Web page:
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The Monarch Ultra Relay: 4,300K to raise awareness for endangered pollinators

The ultra relay will follow the migration path of the threatened species from Ontario to Mexico

monarch butterly on plant

This morning in Peterborough, Ont., a remarkable event was launched. The 4,300-kilometre Monarch Ultra Relay, which follows the migration path of the monarch butterfly from Canada to Mexico, merges two passions for its participants and supporters: ultrarunning, and concern for the plight of the monarch butterfly and other pollinators, whose numbers are threatened by pesticide use, climate change, habitat loss and disease. The goal is to connect with communities that care about conservation and Earth stewardship along the way and to provide a challenging running experience comparable to that of the monarchs’ migration journey.

The relay traces a route that runs west from Peterborough to Pickering, Cambridge, London and Wallaceburg before crossing into Michigan and down through Indiana, Illinois, Missouri, Arkansas, Texas and Mexico, ultimately arriving at the Cerro Pelón Monarch Sanctuary in the Sierra Madre mountains six weeks later. This is where the monarch butterfly spends the winter before returning north in the spring.

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Carlotta James at the opening celebration for the Monarch Ultra Relay in Peterborough on September 19, 2019. Photo: Clay Williams

The idea for the ultra was conceived by pollinator activist and trail runner Carlotta James of Peterborough and is led by race director and mapping expert Clay Williams, who for the past five years has also directed the Canal Pursuit for Mental Health Relay Run along the Trent-Severn and Rideau canal systems to raise awareness and end stigma around depression and mood disorders.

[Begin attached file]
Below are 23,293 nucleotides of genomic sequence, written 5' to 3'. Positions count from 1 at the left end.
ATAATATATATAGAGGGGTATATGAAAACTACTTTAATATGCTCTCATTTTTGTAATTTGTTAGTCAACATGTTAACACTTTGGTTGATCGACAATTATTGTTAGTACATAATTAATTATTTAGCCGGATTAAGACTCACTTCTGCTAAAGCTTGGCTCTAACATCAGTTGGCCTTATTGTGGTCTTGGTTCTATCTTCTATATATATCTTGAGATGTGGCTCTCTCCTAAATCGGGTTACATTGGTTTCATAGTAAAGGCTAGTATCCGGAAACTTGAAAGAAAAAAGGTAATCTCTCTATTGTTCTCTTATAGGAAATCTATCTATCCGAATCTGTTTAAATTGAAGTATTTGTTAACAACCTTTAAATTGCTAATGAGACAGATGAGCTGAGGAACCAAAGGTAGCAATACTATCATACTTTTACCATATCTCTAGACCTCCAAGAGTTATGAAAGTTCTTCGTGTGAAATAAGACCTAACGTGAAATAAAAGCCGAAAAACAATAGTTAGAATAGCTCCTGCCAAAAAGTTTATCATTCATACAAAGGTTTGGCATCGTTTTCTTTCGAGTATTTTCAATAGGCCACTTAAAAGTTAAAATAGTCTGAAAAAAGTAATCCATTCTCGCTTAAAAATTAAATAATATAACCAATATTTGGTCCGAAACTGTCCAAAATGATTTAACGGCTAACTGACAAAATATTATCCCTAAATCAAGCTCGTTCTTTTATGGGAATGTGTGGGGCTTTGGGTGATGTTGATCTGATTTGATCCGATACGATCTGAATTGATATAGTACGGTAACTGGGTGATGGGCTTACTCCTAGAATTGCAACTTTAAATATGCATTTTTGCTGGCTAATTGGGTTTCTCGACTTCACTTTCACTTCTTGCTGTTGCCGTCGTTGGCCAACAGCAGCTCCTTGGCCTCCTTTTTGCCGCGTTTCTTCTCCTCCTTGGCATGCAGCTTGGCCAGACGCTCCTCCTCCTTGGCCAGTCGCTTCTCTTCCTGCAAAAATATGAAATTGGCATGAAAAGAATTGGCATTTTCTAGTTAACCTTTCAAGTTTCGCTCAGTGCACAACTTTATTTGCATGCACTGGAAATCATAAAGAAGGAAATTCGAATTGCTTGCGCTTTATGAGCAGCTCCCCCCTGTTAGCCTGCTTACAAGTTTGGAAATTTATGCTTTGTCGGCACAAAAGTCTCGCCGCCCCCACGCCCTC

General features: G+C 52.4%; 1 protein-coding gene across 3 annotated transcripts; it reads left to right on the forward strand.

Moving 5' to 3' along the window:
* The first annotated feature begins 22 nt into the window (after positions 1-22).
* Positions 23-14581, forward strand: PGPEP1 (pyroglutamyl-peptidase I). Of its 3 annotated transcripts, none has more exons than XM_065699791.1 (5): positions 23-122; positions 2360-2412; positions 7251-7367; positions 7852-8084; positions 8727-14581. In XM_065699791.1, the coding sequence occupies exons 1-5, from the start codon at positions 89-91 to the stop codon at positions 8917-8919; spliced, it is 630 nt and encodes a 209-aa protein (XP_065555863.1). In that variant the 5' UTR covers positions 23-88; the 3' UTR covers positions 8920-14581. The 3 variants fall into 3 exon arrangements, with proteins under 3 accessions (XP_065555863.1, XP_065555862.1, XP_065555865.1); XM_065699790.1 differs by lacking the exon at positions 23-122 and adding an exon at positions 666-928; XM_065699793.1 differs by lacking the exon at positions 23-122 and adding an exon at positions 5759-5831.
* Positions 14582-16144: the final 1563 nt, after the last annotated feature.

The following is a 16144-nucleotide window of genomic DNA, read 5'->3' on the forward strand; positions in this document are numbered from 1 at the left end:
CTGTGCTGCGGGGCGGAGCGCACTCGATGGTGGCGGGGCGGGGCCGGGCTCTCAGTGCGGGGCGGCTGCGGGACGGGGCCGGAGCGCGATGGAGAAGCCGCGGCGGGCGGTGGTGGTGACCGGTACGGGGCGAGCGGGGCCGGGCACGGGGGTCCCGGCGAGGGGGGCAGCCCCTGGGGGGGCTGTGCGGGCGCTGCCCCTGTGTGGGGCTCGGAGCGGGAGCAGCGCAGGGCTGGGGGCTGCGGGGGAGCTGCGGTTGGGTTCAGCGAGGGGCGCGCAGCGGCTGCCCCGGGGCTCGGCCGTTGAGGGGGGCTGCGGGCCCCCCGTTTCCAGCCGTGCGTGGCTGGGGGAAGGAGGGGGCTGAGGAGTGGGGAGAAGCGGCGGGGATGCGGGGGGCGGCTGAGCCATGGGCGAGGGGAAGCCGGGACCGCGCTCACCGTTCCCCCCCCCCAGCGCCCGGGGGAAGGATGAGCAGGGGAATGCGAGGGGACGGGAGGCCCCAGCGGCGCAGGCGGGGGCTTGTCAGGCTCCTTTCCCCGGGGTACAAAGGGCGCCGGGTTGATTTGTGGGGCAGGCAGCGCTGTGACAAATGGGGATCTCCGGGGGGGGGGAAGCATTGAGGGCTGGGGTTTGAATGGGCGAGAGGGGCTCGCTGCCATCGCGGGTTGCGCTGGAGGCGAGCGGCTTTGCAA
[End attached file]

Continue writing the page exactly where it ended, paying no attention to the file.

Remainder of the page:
“I’m so inspired and motivated by this project that it doesn’t feel like work,” says James, who runs a full-time eco-landscaping business on top of all the time she has put in to organize the Monarch Ultra. “It feels like working on a creative project–I get up every day excited by new ideas and the communities we’ll be connecting with along the route.”


Peterborough-based documentarian, runner and conservationist Rodney Fuentes will direct a documentary crew that will film the entire project. “Pollinators play a vital role in the success of agricultural crops in our food supply,” he says in a video to promote the project. “Their yearly migration from Canada to Mexico has made them legendary. We want to inform people about the delicate state of pollinators in the environment, and empower communities to take action to help save monarchs and other pollinators. Also we want to highlight the challenge that runners face during the run, and compare it with the challenge that monarchs face during the migration.”

Fifty to 70 ultrarunners will run legs of 50K or 100K through various landscapes both urban and rural, including cities, mountain paths, deserts, forests and wilderness trails.

“The Texas National Butterfly Centre has told us there’s been a wave of thousands of monarch butterflies,” says James. “They’ve made an epic comeback this year, and everyone says they’ve never seen more monarchs than they have this year. To me it’s a beautiful sign that we’re doing something right with the pollinator awareness and protection message.

“At the heart of this project, the story is a call to action to get involved in ecological efforts, with something as simple as planting milkweed in your garden or creating a pollinator habitat.”

A Kickstarter campaign mounted almost a year ago has raised more than $30,000, and organizers began to forge partnerships with conservation groups and the media in all three countries.

For more information on the monarch ultra, click here. Those interested in donating to the cause can do so here. (Select Monarch Ultra Marathon from the drop-down menu under “Apply your donation to a specific fund set up by this charity.”)

The project is still looking for ultrarunners in Texas and Mexico. Interested runners can sign up on Race Roster, here.

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